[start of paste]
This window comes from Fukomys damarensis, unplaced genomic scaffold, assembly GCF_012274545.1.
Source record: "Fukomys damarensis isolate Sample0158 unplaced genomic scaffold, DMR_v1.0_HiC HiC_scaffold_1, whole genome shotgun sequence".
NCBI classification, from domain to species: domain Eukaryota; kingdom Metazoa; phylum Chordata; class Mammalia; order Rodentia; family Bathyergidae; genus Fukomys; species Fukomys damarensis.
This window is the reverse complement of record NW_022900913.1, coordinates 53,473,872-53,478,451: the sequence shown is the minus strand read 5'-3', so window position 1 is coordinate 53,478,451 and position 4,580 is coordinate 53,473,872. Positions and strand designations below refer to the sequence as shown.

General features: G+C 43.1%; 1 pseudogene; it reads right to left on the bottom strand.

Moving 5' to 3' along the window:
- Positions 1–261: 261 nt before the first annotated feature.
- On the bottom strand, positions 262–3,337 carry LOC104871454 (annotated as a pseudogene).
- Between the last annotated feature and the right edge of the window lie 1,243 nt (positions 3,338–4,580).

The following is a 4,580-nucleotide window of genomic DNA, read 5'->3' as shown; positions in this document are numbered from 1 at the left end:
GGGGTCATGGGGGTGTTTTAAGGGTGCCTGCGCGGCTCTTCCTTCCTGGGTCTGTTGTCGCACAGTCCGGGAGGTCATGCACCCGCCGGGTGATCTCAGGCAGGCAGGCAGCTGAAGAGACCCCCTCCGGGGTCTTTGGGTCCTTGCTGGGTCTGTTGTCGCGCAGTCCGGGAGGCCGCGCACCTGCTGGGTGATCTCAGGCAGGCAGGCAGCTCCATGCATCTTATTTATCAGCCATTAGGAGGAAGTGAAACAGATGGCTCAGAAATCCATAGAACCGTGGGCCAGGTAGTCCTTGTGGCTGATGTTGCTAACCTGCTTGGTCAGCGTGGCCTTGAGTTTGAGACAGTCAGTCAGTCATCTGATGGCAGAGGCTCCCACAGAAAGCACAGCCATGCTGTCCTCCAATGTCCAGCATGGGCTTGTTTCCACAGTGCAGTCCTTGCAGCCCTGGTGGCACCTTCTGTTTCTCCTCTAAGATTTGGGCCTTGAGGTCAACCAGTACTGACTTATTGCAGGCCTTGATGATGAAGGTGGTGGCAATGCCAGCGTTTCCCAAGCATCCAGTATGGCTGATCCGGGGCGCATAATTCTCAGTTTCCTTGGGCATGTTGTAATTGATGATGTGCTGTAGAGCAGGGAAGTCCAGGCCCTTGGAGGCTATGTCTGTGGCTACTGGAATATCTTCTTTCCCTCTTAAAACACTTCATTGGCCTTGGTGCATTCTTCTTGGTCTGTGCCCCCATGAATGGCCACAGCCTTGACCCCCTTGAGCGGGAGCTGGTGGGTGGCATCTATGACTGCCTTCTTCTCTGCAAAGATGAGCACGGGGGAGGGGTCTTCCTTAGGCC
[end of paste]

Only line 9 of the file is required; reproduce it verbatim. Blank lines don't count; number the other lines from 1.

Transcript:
- Between the last annotated feature and the right edge of the window lie 1,243 nt (positions 3,338–4,580).